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. Last Updated: 07/27/2016

Falling Yields Said No Threat to Banks

Central Bank chief Sergei Dubinin said Wednesday that Russian banks would be able to survive the current drop in returns on government securities.

"What we have done over the last half-year to refinance the banking system has been designed to enable banks to turn to the Central Bank for Lombard or overnight loans to maintain liquidity under the new economic situation," Dubinin told Interfax.

Dubinin was speaking about the recent fall in yields on state treasury bills to under 50 percent. Income from the securities has been seen as instrumental in keeping many of Russia's shaky banks afloat.

The Central Bank head said the refinancing rate -- which now stands at 80 percent -- would be lowered "in line with the real situation on the interbank credit and Treasury bill market," where returns are lower.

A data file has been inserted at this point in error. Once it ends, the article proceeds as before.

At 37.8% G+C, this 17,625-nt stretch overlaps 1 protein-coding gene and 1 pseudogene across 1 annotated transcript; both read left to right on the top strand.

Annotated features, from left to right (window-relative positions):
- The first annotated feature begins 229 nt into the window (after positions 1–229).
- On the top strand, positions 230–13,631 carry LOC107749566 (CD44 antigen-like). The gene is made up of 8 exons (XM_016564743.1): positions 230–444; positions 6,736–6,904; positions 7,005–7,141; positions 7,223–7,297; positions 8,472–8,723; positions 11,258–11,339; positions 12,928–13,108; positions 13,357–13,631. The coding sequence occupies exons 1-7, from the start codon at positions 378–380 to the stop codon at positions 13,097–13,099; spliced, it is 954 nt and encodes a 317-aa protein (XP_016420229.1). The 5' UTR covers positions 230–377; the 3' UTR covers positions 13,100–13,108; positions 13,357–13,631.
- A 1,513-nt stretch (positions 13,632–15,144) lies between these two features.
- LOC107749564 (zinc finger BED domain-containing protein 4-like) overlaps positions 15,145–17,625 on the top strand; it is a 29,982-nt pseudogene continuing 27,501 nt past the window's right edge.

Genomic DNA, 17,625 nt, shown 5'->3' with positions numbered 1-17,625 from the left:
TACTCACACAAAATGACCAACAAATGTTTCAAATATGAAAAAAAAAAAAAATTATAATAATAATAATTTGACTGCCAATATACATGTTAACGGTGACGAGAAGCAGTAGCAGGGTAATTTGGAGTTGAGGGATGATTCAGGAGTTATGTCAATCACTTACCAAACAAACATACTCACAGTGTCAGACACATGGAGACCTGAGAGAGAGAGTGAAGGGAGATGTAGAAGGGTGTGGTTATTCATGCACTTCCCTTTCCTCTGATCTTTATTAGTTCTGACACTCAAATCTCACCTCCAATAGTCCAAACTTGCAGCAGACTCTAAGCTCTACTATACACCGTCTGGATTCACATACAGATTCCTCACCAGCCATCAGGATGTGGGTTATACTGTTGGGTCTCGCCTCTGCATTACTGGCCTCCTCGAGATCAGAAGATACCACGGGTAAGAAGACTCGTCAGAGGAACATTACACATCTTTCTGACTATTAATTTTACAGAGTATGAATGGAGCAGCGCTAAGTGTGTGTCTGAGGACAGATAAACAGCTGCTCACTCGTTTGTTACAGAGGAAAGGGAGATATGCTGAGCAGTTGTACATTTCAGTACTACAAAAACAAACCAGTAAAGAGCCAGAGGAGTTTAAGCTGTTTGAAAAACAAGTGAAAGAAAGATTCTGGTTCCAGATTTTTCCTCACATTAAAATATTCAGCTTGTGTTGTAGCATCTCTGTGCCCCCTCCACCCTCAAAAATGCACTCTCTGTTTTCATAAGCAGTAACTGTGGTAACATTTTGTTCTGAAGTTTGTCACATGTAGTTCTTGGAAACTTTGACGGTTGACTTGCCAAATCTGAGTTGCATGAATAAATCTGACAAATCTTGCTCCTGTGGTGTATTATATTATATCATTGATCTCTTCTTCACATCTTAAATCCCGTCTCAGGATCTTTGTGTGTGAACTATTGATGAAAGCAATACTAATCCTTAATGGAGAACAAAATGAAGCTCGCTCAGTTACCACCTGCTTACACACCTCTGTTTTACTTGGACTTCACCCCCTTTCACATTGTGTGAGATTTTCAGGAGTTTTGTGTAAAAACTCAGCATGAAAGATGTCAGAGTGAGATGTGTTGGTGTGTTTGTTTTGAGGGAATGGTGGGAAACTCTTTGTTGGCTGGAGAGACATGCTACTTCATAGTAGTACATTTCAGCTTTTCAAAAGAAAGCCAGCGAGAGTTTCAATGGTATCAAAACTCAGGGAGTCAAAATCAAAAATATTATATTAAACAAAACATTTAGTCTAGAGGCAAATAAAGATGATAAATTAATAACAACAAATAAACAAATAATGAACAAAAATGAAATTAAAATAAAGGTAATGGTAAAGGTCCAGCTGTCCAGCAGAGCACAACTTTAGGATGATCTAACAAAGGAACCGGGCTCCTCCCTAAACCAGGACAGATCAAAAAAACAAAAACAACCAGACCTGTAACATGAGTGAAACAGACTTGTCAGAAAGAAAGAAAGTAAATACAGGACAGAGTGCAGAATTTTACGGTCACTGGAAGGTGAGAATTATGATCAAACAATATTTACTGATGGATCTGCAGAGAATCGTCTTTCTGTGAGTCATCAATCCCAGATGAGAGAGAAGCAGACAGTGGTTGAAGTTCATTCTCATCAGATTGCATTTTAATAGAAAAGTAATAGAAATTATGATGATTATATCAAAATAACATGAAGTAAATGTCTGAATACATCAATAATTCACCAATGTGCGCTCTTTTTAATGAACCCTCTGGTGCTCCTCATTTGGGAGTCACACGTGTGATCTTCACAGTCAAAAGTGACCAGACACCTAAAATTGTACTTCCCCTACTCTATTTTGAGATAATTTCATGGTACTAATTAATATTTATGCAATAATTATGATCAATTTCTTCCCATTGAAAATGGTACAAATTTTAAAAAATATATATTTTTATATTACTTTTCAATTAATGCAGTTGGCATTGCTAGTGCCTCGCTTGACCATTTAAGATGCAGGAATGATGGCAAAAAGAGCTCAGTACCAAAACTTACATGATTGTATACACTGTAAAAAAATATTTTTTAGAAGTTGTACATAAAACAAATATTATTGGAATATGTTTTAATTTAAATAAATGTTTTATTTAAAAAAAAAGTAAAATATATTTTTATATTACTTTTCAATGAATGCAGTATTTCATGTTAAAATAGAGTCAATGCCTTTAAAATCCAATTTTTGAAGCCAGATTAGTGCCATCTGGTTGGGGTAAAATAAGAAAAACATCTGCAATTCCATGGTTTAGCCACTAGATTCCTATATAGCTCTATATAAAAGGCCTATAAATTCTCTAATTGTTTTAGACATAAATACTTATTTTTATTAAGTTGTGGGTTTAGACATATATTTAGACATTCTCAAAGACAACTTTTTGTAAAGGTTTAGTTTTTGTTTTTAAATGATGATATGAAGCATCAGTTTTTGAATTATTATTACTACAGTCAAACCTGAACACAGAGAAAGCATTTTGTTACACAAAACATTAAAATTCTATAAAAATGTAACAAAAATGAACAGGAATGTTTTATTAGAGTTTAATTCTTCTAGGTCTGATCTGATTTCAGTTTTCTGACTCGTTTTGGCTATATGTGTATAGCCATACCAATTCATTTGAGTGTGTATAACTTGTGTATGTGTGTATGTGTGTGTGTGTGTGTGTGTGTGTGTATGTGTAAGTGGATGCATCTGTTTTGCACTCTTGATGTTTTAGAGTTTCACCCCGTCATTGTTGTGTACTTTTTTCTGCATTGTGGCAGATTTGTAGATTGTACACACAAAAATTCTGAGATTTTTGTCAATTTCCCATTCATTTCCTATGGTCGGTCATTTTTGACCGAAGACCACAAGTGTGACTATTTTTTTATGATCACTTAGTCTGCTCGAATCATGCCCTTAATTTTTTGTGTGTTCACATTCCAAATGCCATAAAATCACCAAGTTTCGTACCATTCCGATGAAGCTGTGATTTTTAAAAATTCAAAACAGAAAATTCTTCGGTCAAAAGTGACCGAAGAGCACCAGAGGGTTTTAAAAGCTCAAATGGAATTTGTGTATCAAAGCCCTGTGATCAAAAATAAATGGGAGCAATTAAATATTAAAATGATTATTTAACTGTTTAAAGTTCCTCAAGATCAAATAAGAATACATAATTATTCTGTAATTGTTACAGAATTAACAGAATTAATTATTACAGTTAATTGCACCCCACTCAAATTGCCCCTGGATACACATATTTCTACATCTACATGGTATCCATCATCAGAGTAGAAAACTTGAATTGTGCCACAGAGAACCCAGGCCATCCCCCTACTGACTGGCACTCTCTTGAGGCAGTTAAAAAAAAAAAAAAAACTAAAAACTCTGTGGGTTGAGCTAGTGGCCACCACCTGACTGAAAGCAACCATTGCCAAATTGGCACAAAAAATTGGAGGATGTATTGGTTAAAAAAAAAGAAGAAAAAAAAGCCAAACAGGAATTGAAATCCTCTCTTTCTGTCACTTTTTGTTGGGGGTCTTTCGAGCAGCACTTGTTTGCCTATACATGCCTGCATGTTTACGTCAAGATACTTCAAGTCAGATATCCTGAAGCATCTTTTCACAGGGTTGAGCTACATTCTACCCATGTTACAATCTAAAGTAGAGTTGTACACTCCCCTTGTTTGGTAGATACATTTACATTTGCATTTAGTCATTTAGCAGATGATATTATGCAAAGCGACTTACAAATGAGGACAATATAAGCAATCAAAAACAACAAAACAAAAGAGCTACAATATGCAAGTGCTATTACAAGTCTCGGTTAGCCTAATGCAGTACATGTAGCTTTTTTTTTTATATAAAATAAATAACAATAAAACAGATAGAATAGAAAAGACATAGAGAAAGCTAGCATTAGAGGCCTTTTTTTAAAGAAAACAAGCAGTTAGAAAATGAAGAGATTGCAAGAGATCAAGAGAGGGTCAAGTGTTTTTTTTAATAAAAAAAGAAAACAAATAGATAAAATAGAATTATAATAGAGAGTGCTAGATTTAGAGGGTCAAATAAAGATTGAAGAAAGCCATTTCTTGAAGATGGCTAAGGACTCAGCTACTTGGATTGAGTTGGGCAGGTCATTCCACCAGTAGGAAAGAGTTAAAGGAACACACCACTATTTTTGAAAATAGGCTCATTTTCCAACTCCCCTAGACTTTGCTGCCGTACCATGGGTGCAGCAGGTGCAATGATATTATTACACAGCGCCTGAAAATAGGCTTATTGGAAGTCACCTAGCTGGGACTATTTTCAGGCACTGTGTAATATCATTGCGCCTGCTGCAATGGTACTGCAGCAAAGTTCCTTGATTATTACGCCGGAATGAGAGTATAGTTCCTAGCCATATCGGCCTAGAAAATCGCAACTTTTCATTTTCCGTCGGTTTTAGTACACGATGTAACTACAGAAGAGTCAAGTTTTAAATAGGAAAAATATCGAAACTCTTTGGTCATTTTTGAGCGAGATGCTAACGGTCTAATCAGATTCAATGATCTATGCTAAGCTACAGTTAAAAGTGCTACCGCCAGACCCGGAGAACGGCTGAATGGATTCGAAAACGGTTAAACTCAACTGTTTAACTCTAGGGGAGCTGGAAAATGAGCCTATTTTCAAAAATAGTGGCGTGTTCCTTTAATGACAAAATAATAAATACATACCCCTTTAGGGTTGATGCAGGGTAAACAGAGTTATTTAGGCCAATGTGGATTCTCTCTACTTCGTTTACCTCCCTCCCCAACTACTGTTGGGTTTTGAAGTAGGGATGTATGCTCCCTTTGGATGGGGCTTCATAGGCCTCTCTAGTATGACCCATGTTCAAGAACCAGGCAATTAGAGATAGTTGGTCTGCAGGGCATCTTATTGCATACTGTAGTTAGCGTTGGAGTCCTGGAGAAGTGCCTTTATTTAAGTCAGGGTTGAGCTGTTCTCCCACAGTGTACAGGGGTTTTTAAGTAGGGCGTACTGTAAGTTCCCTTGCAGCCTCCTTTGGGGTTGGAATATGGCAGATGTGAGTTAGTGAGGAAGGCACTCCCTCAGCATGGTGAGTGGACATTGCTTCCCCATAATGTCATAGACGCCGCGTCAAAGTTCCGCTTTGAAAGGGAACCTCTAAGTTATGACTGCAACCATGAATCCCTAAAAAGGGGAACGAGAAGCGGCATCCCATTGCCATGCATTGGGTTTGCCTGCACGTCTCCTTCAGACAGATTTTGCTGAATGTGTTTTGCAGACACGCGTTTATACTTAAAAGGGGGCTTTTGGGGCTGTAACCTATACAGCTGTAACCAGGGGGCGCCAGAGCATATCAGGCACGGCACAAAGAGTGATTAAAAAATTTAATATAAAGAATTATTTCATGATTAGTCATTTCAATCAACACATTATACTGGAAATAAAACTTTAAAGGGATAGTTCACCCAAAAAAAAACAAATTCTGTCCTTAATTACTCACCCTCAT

Also Tuesday, Dubinin spoke at a founding meeting of the Association of Promissory Note Traders, where he said the volume of such bills in circulation was more than 20 trillion rubles ($3.7 billion) as of the start of July.

"Unsecured promissory notes are being issued more frequently, and theft and forgery are causing serious damage to this sector of the market," he said, according to Interfax.

He said the dealers' association could help bring needed infrastructure to the chaotic promissory note market.